A Lyrical Companion for Autumn

The last warmth. © Charles Thibo

Here is some lovely music to accompany you through autumn: Luigi Boccherini’s String Quartet No. 4 in E-flat Major, op. 2. The prolific composer had this piece published along with five other quartets in 1761. Babette Kaiserkern, author of a biography on Boccherini, explains that the six quartets are opere grande (large works) with three movements, while other, later quartets only had two movements. Boccherini’s string quartet belongs to those works that made the composer famous all across Europe. They were meant to entertain his masters and of course to be performed by musicians all over the continent.

Together with Carl Stamitz, Ignaz Pleyel and Joseph Haydn, Bocchetini belongs to those musicians that have anchored the genre of the quartet in the canon of European classical music. He wrote quartets until a year before his death in 1805 showing that he mastered a great variety of styles and forms. Furthermore, in 1766, he formed with three colleagues the very first professional quartet, the Toscana Quartet. The two violinists Pietro Nardini and Filippo Manfredi, the violist Giuseppe Cambini and Boccherini came togethern in Genoa and toured Northern Italy for six months.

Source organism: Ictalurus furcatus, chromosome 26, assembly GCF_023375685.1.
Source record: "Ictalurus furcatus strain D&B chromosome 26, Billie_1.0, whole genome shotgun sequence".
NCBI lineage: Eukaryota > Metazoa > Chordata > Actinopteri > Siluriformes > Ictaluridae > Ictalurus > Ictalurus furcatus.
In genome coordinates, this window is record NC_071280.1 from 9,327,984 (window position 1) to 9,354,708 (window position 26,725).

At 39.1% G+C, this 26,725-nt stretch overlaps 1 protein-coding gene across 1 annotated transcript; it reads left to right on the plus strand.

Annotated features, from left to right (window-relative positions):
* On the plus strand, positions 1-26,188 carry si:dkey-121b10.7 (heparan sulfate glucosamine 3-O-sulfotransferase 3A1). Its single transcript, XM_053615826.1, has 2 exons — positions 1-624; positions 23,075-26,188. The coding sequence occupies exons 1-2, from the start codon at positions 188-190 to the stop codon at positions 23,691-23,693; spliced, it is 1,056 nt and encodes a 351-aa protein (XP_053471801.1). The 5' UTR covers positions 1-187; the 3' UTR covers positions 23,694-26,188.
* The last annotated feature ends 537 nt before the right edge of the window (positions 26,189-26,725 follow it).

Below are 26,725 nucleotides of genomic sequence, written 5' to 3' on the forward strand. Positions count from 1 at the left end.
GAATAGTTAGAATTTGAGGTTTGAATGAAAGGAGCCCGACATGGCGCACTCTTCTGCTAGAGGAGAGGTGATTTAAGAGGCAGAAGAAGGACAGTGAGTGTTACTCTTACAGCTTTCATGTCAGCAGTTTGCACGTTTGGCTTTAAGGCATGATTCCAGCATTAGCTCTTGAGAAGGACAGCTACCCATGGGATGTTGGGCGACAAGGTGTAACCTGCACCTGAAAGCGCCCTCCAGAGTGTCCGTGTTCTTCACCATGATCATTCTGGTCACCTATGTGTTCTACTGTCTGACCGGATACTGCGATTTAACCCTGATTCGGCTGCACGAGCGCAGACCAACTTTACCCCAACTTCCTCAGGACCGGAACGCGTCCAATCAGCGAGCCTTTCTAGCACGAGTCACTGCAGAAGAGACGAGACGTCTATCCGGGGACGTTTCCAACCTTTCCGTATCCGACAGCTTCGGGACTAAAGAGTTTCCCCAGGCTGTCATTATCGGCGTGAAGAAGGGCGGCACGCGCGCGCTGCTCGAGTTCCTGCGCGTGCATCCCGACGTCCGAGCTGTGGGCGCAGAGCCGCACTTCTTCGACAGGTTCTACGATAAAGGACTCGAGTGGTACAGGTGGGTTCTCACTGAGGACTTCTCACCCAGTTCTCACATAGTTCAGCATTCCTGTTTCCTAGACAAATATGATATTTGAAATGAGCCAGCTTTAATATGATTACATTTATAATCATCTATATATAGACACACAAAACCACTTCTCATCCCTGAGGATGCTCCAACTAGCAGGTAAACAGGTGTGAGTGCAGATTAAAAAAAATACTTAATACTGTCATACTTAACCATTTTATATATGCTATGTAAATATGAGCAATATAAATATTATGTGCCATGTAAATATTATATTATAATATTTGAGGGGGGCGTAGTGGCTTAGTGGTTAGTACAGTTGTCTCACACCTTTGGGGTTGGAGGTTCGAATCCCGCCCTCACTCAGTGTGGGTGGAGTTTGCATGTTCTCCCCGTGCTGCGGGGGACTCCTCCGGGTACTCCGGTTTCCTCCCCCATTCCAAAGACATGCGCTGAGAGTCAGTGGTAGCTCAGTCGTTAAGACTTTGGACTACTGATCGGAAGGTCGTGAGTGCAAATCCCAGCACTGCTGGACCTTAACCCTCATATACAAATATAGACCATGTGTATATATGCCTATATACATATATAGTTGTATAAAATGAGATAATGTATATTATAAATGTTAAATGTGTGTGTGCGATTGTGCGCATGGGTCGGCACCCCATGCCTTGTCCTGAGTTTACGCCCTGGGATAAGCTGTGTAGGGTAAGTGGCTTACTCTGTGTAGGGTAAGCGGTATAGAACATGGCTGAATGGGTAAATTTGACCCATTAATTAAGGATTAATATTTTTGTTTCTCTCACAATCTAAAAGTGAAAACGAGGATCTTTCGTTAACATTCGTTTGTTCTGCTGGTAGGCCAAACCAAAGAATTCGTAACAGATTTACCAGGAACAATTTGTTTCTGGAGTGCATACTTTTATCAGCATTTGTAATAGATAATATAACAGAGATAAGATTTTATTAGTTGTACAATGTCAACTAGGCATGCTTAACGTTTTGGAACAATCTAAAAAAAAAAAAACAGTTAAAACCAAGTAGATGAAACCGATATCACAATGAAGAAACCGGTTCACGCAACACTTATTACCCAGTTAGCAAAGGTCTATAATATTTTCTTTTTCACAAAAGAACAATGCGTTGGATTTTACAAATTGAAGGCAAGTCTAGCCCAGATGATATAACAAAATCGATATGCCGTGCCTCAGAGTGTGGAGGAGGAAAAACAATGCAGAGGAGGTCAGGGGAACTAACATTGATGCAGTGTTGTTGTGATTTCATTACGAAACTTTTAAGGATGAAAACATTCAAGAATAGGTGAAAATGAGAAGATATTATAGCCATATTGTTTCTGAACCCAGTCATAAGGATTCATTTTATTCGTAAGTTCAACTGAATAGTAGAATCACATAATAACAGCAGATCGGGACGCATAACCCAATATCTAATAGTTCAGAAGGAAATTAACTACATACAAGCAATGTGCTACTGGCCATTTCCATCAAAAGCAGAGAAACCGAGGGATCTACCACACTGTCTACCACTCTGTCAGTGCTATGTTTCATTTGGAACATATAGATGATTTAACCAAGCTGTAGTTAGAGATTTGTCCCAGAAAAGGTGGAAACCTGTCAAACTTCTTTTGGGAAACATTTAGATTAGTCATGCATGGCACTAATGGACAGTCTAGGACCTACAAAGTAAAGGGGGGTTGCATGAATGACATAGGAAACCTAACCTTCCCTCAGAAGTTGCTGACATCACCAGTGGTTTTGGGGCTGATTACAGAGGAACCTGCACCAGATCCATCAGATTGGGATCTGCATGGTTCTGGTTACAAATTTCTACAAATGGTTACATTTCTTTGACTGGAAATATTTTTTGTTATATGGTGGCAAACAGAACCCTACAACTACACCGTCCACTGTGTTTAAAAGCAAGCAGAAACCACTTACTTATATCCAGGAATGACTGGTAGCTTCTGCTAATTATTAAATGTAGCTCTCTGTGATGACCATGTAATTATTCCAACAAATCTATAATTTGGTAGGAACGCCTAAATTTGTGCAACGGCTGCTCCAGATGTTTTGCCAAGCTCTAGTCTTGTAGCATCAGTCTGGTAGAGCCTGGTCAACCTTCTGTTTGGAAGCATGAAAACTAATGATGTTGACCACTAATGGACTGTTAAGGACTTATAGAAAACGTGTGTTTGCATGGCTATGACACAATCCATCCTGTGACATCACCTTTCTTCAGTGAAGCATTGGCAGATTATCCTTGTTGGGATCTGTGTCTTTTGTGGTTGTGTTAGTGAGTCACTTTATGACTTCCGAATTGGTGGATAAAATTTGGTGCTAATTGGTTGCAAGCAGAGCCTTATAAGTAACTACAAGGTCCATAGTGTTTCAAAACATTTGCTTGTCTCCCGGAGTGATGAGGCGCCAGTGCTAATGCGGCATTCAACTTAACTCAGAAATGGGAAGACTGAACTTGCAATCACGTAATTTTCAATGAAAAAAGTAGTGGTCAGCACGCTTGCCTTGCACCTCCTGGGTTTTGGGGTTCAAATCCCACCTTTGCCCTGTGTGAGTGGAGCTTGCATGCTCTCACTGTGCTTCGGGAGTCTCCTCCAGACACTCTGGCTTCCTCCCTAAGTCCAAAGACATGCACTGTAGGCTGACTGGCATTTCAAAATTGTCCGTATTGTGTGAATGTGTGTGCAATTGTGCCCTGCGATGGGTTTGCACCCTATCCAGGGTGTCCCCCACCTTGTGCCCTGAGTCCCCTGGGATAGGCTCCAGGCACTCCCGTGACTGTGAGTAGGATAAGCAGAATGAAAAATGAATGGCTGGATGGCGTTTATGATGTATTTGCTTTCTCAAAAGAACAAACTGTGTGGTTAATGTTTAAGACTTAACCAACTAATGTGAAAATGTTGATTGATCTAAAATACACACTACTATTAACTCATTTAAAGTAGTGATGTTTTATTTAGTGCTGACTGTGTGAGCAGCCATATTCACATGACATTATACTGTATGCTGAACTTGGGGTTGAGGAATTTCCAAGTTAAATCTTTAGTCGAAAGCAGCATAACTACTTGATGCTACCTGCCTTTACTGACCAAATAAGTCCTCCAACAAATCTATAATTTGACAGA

Op. 2, the set of six quartets, is a very early work. Upon the publication of the set, he was 18 years old. With his family he lived in Vienna, he and his father Leopoldo performed as members of the orchestra of the Deutsches Theater am Kärtnertor. As such they played mainly ballet music, composed by Christoph Willibald Gluck and Franz Aspelmeyer. Luigi’s talent as a cellist did not go unnoticed, and perhaps this encouraged him to write and publish his first compositions. He had excellent teachers at hands to guide him and a benevolent audience.

As for his style, Kaiserkern writes that Boccherini “developed his own scale, emphasizing delicate harmonic effects, sound colours and fragile dynamic nuances”. His music features melodic figures and theme instead of an antithetic, dramatically structures. “His original Italian lyrical character dilutes the hard borders that would form when thematic periods are being divided in clear-cut blocks.” It is this lyrical character of Boccherini’s music that attracts me; I find this later in Mozart’s music and of course in Schubert’s works. It is music meant to please and to fill the listener with joy – what more could you I wish for? Grazie, Luigi.

The Quartet no. 4 in E-flat Major has been recorded by the Alea Ensemble.

© Charles Thibo

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de Chareli

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